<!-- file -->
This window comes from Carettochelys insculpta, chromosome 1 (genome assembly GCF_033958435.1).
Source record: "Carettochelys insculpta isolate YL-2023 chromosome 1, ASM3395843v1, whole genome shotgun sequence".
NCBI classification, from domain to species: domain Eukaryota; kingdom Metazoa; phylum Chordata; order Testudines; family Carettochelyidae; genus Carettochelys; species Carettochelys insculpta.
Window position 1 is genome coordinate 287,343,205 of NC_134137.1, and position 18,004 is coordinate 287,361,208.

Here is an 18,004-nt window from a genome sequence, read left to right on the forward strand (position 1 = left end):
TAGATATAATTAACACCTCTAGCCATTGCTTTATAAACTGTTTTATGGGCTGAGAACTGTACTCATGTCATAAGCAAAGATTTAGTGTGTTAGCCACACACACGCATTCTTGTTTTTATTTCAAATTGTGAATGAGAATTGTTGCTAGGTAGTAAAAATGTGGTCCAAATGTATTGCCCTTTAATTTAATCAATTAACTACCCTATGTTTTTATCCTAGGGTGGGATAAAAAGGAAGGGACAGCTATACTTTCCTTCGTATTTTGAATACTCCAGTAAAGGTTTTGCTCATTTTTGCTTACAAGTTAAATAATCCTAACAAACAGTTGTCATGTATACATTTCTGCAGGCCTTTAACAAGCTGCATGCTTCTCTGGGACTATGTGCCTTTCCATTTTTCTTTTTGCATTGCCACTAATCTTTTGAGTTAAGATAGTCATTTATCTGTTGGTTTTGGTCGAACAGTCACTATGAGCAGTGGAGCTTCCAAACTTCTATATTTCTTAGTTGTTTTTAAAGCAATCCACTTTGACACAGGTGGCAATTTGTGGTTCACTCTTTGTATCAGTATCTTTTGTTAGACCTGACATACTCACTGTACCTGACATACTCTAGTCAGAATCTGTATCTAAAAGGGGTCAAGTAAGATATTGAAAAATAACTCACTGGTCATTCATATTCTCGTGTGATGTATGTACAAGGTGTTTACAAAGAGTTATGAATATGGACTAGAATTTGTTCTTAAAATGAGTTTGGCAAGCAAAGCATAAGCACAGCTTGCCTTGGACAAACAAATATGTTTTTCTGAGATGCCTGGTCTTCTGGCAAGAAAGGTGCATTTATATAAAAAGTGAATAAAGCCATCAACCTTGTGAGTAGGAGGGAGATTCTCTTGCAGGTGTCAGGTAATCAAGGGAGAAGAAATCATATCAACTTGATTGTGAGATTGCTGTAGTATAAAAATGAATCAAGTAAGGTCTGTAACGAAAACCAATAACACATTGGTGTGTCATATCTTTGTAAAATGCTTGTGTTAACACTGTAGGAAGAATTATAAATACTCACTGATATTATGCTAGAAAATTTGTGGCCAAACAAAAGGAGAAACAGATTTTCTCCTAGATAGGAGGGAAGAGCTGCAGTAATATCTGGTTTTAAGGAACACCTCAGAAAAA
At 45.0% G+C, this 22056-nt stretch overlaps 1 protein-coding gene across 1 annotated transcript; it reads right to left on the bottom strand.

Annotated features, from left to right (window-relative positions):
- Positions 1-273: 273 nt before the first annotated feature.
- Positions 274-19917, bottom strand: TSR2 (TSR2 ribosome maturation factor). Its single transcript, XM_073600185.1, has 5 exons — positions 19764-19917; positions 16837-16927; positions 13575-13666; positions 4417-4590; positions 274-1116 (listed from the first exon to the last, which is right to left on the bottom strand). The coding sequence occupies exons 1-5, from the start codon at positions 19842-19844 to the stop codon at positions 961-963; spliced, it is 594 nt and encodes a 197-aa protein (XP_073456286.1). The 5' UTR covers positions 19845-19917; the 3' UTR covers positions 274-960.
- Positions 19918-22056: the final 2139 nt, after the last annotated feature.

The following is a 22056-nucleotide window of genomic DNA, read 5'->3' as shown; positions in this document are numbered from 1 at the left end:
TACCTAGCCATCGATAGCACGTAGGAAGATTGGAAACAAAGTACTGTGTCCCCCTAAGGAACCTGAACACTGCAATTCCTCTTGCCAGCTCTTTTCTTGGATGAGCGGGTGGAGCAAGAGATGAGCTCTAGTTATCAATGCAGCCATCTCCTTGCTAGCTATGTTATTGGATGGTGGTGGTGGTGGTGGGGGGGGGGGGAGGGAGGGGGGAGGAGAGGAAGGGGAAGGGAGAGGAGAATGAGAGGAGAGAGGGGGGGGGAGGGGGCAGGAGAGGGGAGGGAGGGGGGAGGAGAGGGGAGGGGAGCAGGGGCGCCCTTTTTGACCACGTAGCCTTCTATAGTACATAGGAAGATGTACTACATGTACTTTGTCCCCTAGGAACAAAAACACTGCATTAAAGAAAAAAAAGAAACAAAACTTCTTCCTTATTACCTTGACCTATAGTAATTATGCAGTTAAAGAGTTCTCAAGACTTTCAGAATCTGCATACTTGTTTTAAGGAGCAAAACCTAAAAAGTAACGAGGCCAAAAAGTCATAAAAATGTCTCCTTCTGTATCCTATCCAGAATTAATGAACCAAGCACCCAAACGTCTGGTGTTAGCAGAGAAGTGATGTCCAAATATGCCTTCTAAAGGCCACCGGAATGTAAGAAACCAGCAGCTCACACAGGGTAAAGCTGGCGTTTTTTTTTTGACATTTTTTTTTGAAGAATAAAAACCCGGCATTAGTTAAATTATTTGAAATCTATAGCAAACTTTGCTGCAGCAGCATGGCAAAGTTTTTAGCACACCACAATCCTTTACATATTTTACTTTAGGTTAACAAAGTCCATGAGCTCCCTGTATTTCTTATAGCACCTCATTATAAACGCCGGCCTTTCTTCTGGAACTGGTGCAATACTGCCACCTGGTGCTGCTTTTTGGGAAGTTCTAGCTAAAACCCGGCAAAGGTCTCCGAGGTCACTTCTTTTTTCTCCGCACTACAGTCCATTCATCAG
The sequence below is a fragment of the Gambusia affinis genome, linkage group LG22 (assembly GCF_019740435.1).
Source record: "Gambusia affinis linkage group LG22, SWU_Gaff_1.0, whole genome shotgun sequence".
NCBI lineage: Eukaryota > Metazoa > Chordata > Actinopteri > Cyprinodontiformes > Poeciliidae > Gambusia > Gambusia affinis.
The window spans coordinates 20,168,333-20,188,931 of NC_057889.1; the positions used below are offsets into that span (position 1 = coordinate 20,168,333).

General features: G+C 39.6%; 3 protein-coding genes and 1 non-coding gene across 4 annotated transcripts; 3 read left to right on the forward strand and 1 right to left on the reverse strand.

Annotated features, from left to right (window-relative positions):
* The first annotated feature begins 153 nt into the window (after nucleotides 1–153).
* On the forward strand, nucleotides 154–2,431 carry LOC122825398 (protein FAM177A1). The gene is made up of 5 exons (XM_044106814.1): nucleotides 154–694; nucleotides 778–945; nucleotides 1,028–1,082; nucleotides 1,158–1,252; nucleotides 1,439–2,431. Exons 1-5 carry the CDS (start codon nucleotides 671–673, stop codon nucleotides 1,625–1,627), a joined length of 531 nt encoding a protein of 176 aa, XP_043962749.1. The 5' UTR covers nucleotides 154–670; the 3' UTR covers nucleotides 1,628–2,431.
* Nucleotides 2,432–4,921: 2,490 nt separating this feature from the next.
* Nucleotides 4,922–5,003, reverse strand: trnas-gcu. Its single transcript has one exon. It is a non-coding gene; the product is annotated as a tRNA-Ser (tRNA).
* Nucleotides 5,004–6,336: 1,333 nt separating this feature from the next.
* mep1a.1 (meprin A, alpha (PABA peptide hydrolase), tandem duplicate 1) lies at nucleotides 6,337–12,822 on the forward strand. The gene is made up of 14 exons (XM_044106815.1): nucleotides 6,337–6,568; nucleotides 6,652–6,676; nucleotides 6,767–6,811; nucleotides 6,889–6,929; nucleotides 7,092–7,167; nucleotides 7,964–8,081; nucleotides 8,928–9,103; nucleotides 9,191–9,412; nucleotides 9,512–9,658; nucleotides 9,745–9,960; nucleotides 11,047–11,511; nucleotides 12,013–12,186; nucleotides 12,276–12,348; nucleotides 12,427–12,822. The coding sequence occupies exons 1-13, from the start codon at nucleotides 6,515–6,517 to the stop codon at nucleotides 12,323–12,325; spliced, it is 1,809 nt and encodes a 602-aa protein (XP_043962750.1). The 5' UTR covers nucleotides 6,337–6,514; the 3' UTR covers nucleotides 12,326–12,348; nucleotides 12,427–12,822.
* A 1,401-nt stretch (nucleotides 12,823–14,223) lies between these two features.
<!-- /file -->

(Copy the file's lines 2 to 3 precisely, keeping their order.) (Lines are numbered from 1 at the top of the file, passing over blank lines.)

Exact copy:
Source record: "Carettochelys insculpta isolate YL-2023 chromosome 1, ASM3395843v1, whole genome shotgun sequence".
NCBI classification, from domain to species: domain Eukaryota; kingdom Metazoa; phylum Chordata; order Testudines; family Carettochelyidae; genus Carettochelys; species Carettochelys insculpta.